Another trend that is disturbing is that of teacher burnout and not surprisingly some of this comes from the testing atmosphere.  We have long been aware of the challenges that new teachers face; often once they get into the classroom they realize this is not what they anticipated and so the dropout rate for new teachers is relatively high.  In this 2015 Washington Post article, one can see the climbing rate of new-teacher-dropout.  In 2011-2012, seventeen percent of new teachers left the profession within five years.

On January 4, 2018, Elizabeth Mulvahill posted this list of why teachers at all levels are leaving the profession and one of those reasons was standardized testing:
The demands teachers are feeling as a result of high-stakes standardized testing and the emphasis on data collection is definitely a hot button issue among teachers who are leaving. According to an NEA survey of classroom teachers, 72 percent replied that they felt “moderate” or “extreme” pressure to increase test scores from both school and district administrators.
The NEA survey cited in Mulvahill's article is dated 2014 and sounds remarkably similar to Bruce Dixon's article discussed above:
The sheer volume of tests that teachers are tasked with administering and preparing students for is enormously time-consuming. Fifty-two percent of teachers surveyed said they spend too much time on testing and test prep. The average teacher now reports spending about 30 percent of their work time on testing-related tasks, including preparing students, proctoring, and reviewing results of standardized tests. Teresa Smith Johnson, a 5th grade teacher in Georgia, says her school spends a minimum of 8 weeks testing during the school year. “That doesn’t include preparing for testing, talking about testing, and examining data from testing,” she adds. “Imagine what we could do with that time. There must be a better plan.”
The time cited here, about 30 percent of time on test prep and testing is spot on and I would suggest a little higher now, three years after the date of this survey.

In August 2014, this NEA article by Richard Naithram contends that parents are tired of the testing obsession and says that 68% of the parents surveyed have no faith in the tests.

Finally, moving away from standardized testing, another source of stress for teachers is lack of time to adequately plan and the incessant demands on their planning time, including but not limited to the growing stress on professional development and the professional learning community model.  This post, dated January 5, 2018, at The Great Handshake blog describes the busy day of any teacher, the long hours, the plethora of necessary duties on any given day:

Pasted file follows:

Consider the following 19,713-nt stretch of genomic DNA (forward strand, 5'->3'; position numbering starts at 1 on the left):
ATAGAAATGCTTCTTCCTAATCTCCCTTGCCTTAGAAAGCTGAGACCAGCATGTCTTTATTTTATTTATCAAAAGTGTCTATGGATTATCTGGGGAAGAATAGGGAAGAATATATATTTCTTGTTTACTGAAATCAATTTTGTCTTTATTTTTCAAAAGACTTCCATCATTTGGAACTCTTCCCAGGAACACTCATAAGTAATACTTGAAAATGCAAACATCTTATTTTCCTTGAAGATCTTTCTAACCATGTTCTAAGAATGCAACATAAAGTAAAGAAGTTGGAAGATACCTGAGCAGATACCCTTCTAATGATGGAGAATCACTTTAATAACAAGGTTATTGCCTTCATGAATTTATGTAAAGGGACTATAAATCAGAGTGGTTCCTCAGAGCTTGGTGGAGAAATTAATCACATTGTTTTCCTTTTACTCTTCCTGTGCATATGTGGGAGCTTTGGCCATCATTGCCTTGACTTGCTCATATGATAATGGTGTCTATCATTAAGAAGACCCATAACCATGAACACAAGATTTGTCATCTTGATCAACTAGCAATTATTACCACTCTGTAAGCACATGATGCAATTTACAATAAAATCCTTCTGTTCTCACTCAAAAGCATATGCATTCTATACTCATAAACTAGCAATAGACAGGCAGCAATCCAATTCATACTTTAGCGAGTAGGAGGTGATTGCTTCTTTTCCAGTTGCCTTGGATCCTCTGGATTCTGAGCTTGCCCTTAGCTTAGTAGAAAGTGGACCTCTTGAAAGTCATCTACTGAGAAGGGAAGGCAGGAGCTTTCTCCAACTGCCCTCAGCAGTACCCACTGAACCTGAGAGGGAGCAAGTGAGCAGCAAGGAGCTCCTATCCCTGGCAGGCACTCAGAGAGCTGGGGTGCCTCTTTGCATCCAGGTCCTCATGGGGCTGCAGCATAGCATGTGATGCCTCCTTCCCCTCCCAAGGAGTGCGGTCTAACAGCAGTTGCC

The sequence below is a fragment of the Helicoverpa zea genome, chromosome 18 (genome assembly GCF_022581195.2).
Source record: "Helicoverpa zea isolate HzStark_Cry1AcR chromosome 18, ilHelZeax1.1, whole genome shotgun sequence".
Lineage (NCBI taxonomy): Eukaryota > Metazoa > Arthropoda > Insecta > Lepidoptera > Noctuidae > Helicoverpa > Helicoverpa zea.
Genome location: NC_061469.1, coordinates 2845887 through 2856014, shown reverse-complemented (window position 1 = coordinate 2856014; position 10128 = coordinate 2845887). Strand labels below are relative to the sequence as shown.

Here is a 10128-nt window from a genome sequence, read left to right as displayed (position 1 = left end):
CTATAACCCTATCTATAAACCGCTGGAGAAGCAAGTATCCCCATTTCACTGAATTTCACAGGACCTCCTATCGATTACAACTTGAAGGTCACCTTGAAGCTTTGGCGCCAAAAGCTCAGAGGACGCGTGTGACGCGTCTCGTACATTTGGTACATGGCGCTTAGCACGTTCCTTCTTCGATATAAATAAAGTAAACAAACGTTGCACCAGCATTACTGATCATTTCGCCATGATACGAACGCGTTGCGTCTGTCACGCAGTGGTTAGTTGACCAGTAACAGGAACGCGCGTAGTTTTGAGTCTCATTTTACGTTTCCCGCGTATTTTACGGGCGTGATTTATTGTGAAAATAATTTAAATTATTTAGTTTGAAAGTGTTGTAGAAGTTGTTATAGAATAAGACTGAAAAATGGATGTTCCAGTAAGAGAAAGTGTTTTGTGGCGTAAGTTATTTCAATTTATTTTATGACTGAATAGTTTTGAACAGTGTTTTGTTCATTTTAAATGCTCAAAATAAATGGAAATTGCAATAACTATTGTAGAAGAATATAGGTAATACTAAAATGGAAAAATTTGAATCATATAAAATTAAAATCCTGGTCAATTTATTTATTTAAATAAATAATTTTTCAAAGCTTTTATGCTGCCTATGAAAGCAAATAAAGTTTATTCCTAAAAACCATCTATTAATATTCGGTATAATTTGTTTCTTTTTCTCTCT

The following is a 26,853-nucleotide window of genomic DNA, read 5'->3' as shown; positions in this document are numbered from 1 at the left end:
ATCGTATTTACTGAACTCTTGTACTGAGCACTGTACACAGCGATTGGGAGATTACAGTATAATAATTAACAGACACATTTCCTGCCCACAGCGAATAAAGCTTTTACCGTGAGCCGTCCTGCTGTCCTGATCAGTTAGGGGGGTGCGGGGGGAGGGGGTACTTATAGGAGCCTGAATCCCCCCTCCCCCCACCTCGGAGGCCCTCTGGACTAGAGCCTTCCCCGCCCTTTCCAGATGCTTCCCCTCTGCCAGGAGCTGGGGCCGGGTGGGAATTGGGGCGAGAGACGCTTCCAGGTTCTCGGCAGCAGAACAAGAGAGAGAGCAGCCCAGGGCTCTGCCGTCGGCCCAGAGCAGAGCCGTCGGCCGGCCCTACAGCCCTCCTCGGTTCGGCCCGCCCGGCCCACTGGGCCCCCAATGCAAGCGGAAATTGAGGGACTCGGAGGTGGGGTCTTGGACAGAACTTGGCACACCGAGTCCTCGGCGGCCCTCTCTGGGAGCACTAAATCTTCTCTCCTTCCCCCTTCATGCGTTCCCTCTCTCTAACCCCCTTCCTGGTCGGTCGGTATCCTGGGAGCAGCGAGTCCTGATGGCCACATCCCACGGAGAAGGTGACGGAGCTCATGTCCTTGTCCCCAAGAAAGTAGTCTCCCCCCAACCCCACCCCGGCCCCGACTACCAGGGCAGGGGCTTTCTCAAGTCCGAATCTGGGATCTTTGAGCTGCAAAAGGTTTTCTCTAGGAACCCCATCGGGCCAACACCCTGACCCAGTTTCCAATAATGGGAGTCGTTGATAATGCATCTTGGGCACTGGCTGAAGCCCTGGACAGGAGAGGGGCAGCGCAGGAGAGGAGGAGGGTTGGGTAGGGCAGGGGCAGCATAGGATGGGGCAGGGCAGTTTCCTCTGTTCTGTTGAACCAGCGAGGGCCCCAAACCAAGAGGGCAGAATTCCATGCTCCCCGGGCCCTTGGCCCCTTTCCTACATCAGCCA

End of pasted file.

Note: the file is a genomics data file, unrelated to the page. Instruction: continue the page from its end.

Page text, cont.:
Good teachers are artists, yet we are not allowing them studio time. Art can’t be manufactured on an assembly line, but that is the position we put teachers in. They have one spare hour a day in which to plan, collaborate with colleagues, meet with students, grade tests, provide feedback, make copies, eat, and pee. It shouldn’t shock us that the rigor of their schedule can cause good people and thoughtful educators to leave student-centered education fall by the wayside.
Why would a teacher need time to plan if you have scripted lessons, one might ask.  Because even scripted lessons need planning, perhaps even more so because they are not your lessons and not designed for your kids.  You have to find some way within the script to make them relevant.  The planning period is filled with many more tasks than just writing a lesson plan.

Yet too often that planning time is scheduled for PLC meetings, test administration, covering classes, faculty meetings, and other tasks that must be met.  There simply is not enough time.

This paragraph from The Great Handshake post resonates:
Conversations about increasing teacher planning time are essential to any conversation on how we can make education better for our young people. And, when we make choices under the pressure of a system set up for teachers to burn out and eventually fail, they are often counterproductive. We throw things on our walls without thought, yell at kids instead of working with them, are short with parents, whine about our administrators, brag about things that don’t matter, overlook things that do, hand out worksheets, and see lonely kids as bad.
And also this:
Not having enough prep time can turn a great teacher good, a good teacher average, an average teacher bad, and a bad teacher abusive.
This all sounds very negative about the state of education today and it is not meant to, but I do believe it's time to have these conversations.  Are parents content with the constant testing and teaching to the test or do they want a more creative, innovative classroom?  Do parents want their children taught from a script or do they want a curriculum modeled to their child's needs as assessed by the professional in the classroom with him?  Do teachers have adequate time to prepare, assess, communicate with both students and parents, and teach?  Are we teaching our kids to take tests or be critical thinkers and good, well-rounded citizens?  Are we preparing our kids for the future adequately if what they primarily know when they leave high-school is how to take a test?

There are many conversations that need to happen in the field of education today.  The changes are happening very quickly and perhaps not enough parents are paying attention to them.

At the end of the day it should all come down to what is best for the students and it may be that that is not what is happening any longer.  At the very least, it's time we started talking about it.

For further reading:

The Testing Emperor Finally Has No Clothes
Why Good Teachers Quit Teaching
Don't Eat Supermarket Cupcakes
11 Problems Created by the Standardized Testing Obsession
Award-winning Virginia Teacher: "I can no longer cooperate with testing regime"